And the BuildVersion will be listed. Or just to get the BuildVersion:
sw_vers | grep BuildVersion
Or to just get the number (useful in scripts that catalog such a thing:
sw_vers | grep BuildVersion | cut -c 15-21
As one comment just indicated, you could also just use `sw_vers -buildVersion`. I guess I should review these commands every operating system or 4… Thanks Allen.

Using the cut Command

A number of commands available for finding positions that you want in a line and extracting only a certain amount of text can be pretty cumbersome in terms of learning curve. This isn’t to say that once you get the hang of them that they’re terribly complicated but it can take a little while to get the hang of them. And when you need something fast, you might want an easy command for extracting text from lines. In these cases, consider cut. The cut command doesn’t do regular expressions (I guess you could argue that its ability to use a delimiter can be used as a regular expression) and so it’s really easy to use. Basically, you feed cut some data and then tell it which characters in the line that you want to keep. It then gets rid of the rest. The easiest use of this is to look at a list of data. For example, let’s saw we have a file called test.txt with the following contents:
abc123 abc124 abc134 abc234 abd234 acd234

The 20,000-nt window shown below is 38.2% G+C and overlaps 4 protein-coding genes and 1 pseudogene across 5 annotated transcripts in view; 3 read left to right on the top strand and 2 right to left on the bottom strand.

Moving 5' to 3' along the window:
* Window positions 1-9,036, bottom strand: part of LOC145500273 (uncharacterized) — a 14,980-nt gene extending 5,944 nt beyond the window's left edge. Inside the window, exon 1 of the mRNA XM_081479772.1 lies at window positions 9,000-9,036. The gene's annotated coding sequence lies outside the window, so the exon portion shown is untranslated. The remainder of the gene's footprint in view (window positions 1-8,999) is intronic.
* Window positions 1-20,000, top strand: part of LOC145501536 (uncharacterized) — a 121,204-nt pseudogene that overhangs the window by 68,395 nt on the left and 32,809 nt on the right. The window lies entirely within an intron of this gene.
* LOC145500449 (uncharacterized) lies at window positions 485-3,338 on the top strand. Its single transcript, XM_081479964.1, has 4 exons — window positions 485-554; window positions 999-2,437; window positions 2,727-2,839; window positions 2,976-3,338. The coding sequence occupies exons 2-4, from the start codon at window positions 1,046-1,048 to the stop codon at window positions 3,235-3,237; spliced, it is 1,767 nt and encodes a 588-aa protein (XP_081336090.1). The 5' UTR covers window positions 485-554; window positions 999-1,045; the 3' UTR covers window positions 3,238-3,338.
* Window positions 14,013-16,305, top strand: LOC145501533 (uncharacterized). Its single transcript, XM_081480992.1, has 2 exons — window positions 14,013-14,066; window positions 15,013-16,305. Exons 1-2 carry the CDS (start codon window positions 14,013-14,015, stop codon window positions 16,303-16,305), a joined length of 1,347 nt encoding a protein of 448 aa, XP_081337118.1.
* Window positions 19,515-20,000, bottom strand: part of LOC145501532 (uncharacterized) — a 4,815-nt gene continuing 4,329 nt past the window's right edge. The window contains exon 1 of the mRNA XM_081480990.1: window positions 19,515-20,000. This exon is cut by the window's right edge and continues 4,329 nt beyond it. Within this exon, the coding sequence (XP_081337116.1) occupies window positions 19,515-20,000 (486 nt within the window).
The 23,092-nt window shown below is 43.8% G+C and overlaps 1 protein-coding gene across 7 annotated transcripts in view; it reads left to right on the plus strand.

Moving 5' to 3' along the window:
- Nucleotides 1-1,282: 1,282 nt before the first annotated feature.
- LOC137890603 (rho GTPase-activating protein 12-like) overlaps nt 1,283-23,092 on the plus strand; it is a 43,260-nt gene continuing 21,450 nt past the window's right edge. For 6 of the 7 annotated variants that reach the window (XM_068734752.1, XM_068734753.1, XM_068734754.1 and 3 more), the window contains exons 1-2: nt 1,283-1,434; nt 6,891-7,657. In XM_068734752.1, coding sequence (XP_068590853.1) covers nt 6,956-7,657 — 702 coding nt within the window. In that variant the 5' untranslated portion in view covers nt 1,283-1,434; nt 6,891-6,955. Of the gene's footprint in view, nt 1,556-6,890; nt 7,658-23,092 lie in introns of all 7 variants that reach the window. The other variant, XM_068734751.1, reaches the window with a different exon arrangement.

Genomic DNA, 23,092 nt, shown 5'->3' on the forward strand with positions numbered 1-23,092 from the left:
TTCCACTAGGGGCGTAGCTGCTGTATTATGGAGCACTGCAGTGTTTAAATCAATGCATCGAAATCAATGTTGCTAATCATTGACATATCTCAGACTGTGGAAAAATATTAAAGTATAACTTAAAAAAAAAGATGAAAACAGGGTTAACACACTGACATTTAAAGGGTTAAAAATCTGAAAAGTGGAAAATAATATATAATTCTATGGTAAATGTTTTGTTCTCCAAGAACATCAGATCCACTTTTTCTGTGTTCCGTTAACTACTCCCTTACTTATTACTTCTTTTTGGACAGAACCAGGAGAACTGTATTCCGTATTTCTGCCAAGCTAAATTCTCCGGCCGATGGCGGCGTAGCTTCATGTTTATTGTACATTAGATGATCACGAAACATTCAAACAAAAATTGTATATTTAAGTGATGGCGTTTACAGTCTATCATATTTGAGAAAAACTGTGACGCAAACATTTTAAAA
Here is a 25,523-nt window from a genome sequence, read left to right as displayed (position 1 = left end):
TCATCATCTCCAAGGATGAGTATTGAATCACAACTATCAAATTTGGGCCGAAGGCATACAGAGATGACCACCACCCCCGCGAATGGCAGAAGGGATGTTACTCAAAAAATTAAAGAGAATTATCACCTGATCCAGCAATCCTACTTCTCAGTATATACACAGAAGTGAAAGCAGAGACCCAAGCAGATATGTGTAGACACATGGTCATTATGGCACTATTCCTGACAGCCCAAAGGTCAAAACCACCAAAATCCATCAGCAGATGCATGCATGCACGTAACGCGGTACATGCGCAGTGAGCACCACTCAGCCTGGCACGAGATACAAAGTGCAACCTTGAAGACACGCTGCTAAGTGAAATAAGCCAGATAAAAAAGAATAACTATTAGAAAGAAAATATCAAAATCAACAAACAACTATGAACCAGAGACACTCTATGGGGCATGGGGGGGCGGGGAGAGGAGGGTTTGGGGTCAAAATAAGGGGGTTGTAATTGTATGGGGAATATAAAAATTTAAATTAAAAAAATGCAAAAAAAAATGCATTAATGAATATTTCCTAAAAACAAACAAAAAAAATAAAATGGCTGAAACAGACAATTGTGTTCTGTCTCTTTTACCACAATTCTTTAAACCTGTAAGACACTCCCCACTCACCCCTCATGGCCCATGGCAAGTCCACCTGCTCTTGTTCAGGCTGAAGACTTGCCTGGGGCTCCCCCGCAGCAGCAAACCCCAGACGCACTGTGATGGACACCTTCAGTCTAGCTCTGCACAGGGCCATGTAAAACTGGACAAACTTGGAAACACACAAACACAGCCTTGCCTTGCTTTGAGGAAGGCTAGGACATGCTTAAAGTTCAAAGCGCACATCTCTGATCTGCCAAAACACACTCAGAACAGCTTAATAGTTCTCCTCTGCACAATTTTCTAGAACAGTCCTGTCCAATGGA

Now we’re going to cat the file (which just reads the file contents) and then pipe the output of reading that file into a cut command (which is done by simply adding a pipe character at the end of the first part of the command. Then we’re going to use the -c option of cut (which looks at character positions) to simply grab the first three positions (1-3) of the lines. The command would end up looking as follows:
cat test.txt | cut -c 1-3
And the output would look as follows (this output could then be redirected into a new file btw):
abc abc abc abc abd acd
You can also specify multiple ranges of characters (or single characters for that matter). For example, to see only characters 1-2 and 5-6:
cat test.txt | cut -c 1-2,5-6
Overall, cut is a very easy to use tool, with a limitation that your pattern that you are looking to maintain must be consistent in terms of the character position that you are using in each line. It also uses every line in a file; however, to go another step and look for all positions in a line only if the line has a pattern that it can match you could simply add a grep in the middle. For example, if you’re looking for each line of our sample text file that has the number 4 then you could do:
cat test.txt | grep 4
This would show you only the last five lines of the file since those are the only lines that have that number in them. You could then pipe the output of that file into your cut and, let’s say, look for characters 1-3 and 6 in the output:
cat test.txt | grep 4 | cut -c 1-3,6
Your result would then be the following:
abc4 abc4 abc4 abd4 acd4
Finally, there are going to be times when you’re not looking for a specific character position in a line but instead a character position or a pattern that begins with another pattern. For this you’re going to end up needing to use a more advanced tool, such as awk or if you’re feelin’ frisky (maybe I’m speaking for myself there) regex. These tools will have a steeper learning curve, but ultimately be far more useful.